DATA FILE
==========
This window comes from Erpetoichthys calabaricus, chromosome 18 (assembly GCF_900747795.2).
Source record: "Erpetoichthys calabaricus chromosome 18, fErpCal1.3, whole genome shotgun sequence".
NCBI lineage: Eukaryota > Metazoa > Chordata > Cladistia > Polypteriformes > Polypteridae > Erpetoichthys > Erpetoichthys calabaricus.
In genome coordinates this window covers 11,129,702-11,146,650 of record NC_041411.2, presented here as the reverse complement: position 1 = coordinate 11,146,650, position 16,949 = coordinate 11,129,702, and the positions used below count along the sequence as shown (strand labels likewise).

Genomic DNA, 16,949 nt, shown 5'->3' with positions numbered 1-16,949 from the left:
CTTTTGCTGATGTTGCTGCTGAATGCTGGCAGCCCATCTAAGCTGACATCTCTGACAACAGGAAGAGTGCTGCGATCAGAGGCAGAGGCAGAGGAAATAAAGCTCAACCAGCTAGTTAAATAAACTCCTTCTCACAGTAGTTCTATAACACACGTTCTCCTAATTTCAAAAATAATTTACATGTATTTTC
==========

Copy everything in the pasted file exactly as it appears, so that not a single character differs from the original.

This window comes from Erpetoichthys calabaricus, chromosome 18 (assembly GCF_900747795.2).
Source record: "Erpetoichthys calabaricus chromosome 18, fErpCal1.3, whole genome shotgun sequence".
NCBI lineage: Eukaryota > Metazoa > Chordata > Cladistia > Polypteriformes > Polypteridae > Erpetoichthys > Erpetoichthys calabaricus.
In genome coordinates this window covers 11,129,702-11,146,650 of record NC_041411.2, presented here as the reverse complement: position 1 = coordinate 11,146,650, position 16,949 = coordinate 11,129,702, and the positions used below count along the sequence as shown (strand labels likewise).

Genomic DNA, 16,949 nt, shown 5'->3' with positions numbered 1-16,949 from the left:
CTTTTGCTGATGTTGCTGCTGAATGCTGGCAGCCCATCTAAGCTGACATCTCTGACAACAGGAAGAGTGCTGCGATCAGAGGCAGAGGCAGAGGAAATAAAGCTCAACCAGCTAGTTAAATAAACTCCTTCTCACAGTAGTTCTATAACACACGTTCTCCTAATTTCAAAAATAATTTACATGTATTTTC